The National Association of Broadcasters is launching a campaign to address the opioid epidemic, with plans for public service announcements and commitments by stations to develop longform programming and special events like town hall meetings.

The campaign will run through the end of 2017.

At a press conference on Capitol Hill on Tuesday, NAB president and CEO Gordon Smith called it a “public health crisis that is ravaging communities across our country.”

“It has led, or is leading to the deaths or despair of far too many American families,” he said.

NAB is teaming with the Partnership for Drug-Free Kids on the campaign.

Sen. John McCain (R-Arizona), who was among the lawmakers who spoke at the press conference, noted that there was a 44% increase in 44% heroin-caused deaths within two years in Arizona.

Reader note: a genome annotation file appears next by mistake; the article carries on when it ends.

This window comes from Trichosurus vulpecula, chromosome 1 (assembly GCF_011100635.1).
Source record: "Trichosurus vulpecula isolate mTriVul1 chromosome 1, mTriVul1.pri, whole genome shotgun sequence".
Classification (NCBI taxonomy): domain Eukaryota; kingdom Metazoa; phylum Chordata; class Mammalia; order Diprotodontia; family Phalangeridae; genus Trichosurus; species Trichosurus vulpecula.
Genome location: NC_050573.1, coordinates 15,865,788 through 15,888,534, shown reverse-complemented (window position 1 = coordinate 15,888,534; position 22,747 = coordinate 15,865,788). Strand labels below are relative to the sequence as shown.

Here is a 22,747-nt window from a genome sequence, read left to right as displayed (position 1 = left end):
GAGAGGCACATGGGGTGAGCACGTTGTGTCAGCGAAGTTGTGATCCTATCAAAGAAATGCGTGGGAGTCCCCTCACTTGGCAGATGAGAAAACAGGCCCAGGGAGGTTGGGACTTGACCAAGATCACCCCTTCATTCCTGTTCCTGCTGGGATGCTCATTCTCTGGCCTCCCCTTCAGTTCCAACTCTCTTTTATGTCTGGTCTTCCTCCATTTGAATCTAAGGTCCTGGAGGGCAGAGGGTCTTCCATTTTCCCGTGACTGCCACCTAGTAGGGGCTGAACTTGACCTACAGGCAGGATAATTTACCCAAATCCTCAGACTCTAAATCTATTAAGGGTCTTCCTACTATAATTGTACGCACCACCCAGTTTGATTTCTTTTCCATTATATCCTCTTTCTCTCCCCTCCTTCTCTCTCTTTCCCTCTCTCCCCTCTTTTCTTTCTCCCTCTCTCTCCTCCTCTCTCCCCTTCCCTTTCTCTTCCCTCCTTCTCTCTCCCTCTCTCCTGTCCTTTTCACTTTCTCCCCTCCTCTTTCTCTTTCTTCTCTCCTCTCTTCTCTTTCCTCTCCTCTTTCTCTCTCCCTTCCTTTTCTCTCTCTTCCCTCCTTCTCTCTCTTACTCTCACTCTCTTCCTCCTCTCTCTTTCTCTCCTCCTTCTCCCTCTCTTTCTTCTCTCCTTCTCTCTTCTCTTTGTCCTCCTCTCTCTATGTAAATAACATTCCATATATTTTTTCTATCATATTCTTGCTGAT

“It has affected every spectrum of American society,” he said.

Deaths from opioid abuse rose 248% between 2010 and 2014. Opioid addiction has soured in recent years. According to the Centers for Disease Control and Prevention, 45% of people who used heroin were also addicted to prescription opioid painkillers.

At the press conference, NAB highlighted news coverage that local and network stations have already broadcast.

The campaign also includes the creation of an online toolkit for stations on facts about the epidemic and ideas for prevention and programming.